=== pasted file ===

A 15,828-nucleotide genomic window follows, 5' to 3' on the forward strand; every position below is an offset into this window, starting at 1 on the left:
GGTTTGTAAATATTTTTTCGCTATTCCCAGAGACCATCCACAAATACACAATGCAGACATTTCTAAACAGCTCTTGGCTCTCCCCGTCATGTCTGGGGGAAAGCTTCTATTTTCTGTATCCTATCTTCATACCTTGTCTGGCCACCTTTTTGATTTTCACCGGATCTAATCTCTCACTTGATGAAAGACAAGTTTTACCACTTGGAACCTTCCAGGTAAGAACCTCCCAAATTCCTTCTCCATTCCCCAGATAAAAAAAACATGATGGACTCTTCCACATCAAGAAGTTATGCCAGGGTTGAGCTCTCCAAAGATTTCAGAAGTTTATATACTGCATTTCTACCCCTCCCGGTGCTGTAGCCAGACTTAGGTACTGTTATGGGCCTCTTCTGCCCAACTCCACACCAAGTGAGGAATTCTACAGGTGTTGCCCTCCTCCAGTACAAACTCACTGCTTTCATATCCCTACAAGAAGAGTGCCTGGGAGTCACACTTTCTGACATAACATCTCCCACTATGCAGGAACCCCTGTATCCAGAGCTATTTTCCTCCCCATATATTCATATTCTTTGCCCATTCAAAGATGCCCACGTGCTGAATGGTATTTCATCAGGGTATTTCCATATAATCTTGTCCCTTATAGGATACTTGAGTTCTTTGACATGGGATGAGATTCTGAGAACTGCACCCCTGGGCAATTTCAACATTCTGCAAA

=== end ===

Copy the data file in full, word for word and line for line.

A 15,828-nucleotide genomic window follows, 5' to 3' on the forward strand; every position below is an offset into this window, starting at 1 on the left:
GGTTTGTAAATATTTTTTCGCTATTCCCAGAGACCATCCACAAATACACAATGCAGACATTTCTAAACAGCTCTTGGCTCTCCCCGTCATGTCTGGGGGAAAGCTTCTATTTTCTGTATCCTATCTTCATACCTTGTCTGGCCACCTTTTTGATTTTCACCGGATCTAATCTCTCACTTGATGAAAGACAAGTTTTACCACTTGGAACCTTCCAGGTAAGAACCTCCCAAATTCCTTCTCCATTCCCCAGATAAAAAAAACATGATGGACTCTTCCACATCAAGAAGTTATGCCAGGGTTGAGCTCTCCAAAGATTTCAGAAGTTTATATACTGCATTTCTACCCCTCCCGGTGCTGTAGCCAGACTTAGGTACTGTTATGGGCCTCTTCTGCCCAACTCCACACCAAGTGAGGAATTCTACAGGTGTTGCCCTCCTCCAGTACAAACTCACTGCTTTCATATCCCTACAAGAAGAGTGCCTGGGAGTCACACTTTCTGACATAACATCTCCCACTATGCAGGAACCCCTGTATCCAGAGCTATTTTCCTCCCCATATATTCATATTCTTTGCCCATTCAAAGATGCCCACGTGCTGAATGGTATTTCATCAGGGTATTTCCATATAATCTTGTCCCTTATAGGATACTTGAGTTCTTTGACATGGGATGAGATTCTGAGAACTGCACCCCTGGGCAATTTCAACATTCTGCAAA